TL;DR: In this article, a roadmap of research currently undertaken in the field of identity and identity management is provided, showing how the area is developing and how disparate contributions relate to each other.
Abstract: As research into identity in the information society gets into its stride, with contributions from many scholarly disciplines such as technology, social sciences, the humanities and the law, a moment of intellectual stocktaking seems appropriate. This article seeks to provide a roadmap of research currently undertaken in the field of identity and identity management showing how the area is developing and how disparate contributions relate to each other. Five different perspectives are proposed through which work in the identity field can be seen: tensions, themes, application areas, research focus and disciplinary approaches and taken together they provide a comprehensive overview of the intellectual territory currently being tilled by academia on this subject. This attempt at a coherent overview is offered in the spirit of debate and discussion, and the authors invite criticism, development and improvement. Another purpose of this paper is to provide an introduction to the range and type of research that the new journal Identity in the Information Society will publish, giving researchers working in the field a clearer idea of the scope of multidisciplinary study that is envisaged.
TL;DR: The author will assess the threats and opportunities of autonomic profiling in terms of its impact on individual autonomy and refined discrimination and indicate the extent to which traditional data protection is effective as regards profiling.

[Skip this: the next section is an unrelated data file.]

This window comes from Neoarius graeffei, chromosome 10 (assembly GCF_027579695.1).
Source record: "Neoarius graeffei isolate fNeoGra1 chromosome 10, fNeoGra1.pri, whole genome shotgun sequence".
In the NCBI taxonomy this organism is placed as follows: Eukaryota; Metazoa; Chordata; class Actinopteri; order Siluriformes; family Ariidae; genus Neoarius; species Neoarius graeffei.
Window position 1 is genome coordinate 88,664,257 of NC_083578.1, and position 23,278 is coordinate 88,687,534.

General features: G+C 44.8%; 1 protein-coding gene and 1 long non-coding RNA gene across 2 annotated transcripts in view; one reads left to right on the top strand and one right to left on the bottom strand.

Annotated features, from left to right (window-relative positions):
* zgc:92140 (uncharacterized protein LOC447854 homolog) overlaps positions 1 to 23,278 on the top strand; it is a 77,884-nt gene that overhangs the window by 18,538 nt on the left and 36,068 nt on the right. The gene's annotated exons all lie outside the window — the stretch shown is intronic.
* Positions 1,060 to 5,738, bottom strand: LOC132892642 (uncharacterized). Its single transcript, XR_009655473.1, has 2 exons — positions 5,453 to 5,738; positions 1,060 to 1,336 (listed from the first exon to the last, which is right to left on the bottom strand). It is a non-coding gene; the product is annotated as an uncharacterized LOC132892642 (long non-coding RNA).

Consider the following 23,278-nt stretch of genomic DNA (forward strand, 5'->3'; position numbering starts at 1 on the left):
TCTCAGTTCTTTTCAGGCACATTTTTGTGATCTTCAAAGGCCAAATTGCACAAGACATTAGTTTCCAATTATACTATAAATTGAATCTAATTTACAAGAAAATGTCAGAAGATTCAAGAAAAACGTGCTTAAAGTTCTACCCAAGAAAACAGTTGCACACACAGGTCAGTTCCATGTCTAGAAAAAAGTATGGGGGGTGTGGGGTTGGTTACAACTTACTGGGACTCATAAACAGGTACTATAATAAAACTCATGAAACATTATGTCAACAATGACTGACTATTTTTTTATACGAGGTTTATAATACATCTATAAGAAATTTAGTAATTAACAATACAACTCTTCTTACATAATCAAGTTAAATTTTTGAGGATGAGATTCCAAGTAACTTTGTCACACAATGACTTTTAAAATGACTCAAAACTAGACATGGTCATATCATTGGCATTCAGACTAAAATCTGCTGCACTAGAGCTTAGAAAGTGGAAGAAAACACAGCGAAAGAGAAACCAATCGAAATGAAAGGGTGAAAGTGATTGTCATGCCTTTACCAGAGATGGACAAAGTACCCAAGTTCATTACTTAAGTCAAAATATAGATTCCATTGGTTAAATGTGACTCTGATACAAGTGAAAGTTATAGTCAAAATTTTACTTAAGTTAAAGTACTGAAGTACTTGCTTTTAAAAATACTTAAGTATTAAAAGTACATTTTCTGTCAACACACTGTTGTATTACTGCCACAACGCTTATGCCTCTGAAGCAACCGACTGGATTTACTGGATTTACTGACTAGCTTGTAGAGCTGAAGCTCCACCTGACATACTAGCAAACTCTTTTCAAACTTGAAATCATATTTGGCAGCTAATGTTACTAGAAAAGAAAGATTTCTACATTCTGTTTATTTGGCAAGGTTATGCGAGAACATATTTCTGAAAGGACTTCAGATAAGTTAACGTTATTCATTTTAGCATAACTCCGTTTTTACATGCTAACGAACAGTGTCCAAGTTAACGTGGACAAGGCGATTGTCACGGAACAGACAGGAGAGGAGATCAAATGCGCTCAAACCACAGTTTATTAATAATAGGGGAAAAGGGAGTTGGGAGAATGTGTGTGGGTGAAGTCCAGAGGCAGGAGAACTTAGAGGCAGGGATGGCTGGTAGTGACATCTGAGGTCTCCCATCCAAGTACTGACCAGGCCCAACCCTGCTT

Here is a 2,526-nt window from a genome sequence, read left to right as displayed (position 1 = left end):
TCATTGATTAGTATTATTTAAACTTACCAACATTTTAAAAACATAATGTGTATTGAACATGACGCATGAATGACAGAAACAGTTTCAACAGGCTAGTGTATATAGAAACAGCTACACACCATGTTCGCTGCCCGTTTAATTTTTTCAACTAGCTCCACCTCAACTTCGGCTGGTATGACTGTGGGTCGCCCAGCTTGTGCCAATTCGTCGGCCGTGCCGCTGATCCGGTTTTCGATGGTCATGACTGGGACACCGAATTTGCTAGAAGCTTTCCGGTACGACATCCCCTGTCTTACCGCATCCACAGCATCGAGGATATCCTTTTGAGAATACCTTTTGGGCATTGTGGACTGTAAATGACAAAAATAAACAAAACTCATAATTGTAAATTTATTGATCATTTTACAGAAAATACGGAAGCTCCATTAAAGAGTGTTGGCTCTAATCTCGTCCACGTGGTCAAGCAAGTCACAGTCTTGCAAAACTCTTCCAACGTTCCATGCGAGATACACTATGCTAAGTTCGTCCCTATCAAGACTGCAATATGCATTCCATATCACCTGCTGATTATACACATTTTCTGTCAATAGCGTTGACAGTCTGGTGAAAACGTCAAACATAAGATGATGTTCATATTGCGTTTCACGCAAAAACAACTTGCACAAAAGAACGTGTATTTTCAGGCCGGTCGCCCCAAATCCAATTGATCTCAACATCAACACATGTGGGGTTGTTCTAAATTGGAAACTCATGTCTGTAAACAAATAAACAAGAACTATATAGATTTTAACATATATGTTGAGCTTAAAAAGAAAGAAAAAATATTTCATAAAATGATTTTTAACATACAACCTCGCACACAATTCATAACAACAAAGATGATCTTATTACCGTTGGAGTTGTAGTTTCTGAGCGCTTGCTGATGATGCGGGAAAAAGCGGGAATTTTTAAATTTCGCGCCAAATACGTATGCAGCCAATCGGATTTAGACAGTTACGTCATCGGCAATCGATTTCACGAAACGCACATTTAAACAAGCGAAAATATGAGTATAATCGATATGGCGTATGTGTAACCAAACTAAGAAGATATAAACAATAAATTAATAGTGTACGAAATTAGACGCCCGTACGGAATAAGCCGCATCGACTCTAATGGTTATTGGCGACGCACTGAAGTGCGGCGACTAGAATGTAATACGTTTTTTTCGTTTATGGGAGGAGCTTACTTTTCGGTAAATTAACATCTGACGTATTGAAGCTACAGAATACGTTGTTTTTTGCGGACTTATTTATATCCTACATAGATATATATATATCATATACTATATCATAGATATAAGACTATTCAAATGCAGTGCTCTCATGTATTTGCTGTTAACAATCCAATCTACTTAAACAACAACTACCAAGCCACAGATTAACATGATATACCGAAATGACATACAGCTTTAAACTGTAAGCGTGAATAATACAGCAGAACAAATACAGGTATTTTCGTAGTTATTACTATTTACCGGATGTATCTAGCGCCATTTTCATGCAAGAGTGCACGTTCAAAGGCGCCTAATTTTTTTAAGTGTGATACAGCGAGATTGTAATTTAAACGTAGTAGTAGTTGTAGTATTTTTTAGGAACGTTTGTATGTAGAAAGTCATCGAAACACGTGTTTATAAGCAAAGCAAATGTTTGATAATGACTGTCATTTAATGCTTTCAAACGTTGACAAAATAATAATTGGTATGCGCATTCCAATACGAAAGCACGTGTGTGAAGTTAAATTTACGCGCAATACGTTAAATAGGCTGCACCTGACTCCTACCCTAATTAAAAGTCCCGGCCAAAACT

Abstract: Both corporate and global governance seem to demand increasingly sophisticated means for identification. Supposedly justified by an appeal to security threats, fraud and abuse, citizens are screened, located, detected and their data stored, aggregated and analysed. At the same time potential customers are profiled to detect their habits and preferences in order to provide for targeted services. Both industry and the European Commission are investing huge sums of money into what they call Ambient Intelligence and the creation of an ‘Internet of Things’. Such intelligent networked environments will entirely depend on real time monitoring and real time profiling, resulting in real time adaptation of the environment. In this contribution the author will assess the threats and opportunities of such autonomic profiling in terms of its impact on individual autonomy and refined discrimination and indicate the extent to which traditional data protection is effective as regards profiling.